March 4, 2020
The International Olympic Committee (IOC) has reiterated its commitment to holding this year's Olympic Games in Tokyo as scheduled amid continued concerns over the impact of the coronavirus outbreak on the event.
Echoing comments from President Thomas Bach on a conference call with select Japanese media last week, the Executive Board "expressed its full commitment to the success of the Olympic Games Tokyo 2020 taking place from July 24 to August 9", according to a statement from the IOC.
Bach said the IOC remain "very confident" of a successful Games in the Japanese capital.
Earlier, Japan's Olympics Minister Seiko Hashimoto said the Host City Contract "calls for the Games to be held within 2020".
"That could be interpreted as allowing a postponement," Hashimoto said in response to a question in Japan's Parliament.
Fears surrounding the coronavirus, which has killed 3,130 people and infected more than 92,000 worldwide, has sparked suggestions the Olympics and Paralympics may be cancelled or postponed.
But the IOC has repeatedly insisted the Games will be held as planned, despite the virus spreading to more than 60 countries, and has attempted to quash rumours to the contrary.
An upbeat IOC President has insisted the organisation is confident the Games will be a success ©Getty Images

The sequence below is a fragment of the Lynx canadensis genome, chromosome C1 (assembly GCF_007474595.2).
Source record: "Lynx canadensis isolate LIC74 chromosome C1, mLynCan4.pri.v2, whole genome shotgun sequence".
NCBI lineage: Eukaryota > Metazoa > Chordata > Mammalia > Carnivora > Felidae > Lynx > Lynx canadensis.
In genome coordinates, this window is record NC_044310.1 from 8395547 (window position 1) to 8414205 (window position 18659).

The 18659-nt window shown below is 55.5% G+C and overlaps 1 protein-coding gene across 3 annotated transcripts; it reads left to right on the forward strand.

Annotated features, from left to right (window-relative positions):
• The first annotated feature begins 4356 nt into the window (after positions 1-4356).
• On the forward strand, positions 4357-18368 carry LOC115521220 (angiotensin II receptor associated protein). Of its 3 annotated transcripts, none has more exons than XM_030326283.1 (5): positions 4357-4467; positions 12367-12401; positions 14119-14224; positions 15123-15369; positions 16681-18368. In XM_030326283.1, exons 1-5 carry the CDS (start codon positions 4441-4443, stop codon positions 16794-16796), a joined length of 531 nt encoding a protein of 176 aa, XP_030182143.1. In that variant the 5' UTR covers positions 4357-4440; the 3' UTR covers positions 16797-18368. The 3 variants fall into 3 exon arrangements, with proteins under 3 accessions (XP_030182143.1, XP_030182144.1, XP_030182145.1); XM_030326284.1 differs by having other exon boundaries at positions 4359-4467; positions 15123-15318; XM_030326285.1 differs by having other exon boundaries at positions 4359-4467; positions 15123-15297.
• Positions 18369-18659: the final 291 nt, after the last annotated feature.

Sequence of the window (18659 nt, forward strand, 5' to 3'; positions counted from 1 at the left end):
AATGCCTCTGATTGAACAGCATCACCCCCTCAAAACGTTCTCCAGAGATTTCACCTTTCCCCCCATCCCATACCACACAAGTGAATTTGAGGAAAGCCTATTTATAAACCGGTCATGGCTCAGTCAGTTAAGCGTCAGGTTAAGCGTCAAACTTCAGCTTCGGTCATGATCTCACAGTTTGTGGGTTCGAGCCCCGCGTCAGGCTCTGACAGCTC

The IOC has encouraged athletes to "continue to prepare for the Olympic Games Tokyo 2020", and said it was continuing to follow advice from the World Health Organization.
"The IOC Executive Board heard a report on all the measures taken so far to address the coronavirus situation, which was followed by a comprehensive discussion," the IOC statement said.
IOC Presidential spokesperson Mark Adams said possible options should the situation deteriorate had not been discussed.
"There is no international travel ban and all the advice that we are getting is that the Games can and will go ahead," Adams said. "At this precise time we are expecting the Games to begin on the 24th of July."
IOC doyen Richard Pound warned last week that a decision on whether Tokyo 2020 goes ahead would have to be made by the end of May, should one be required.
Pound, a former IOC vice-president, claimed it was more likely the event would be cancelled than postponed but stressed "all indications are at this stage that it will be business as usual".
The virus has wreaked havoc on the sporting calendar and numerous events, including Olympic qualifiers and Tokyo 2020 test events, have been cancelled, postponed or relocated.
Tokyo 2020 today cancelled a wheelchair rugby test event, while others in sports such as sport climbing and boccia are set to take place using officials in place of athletes.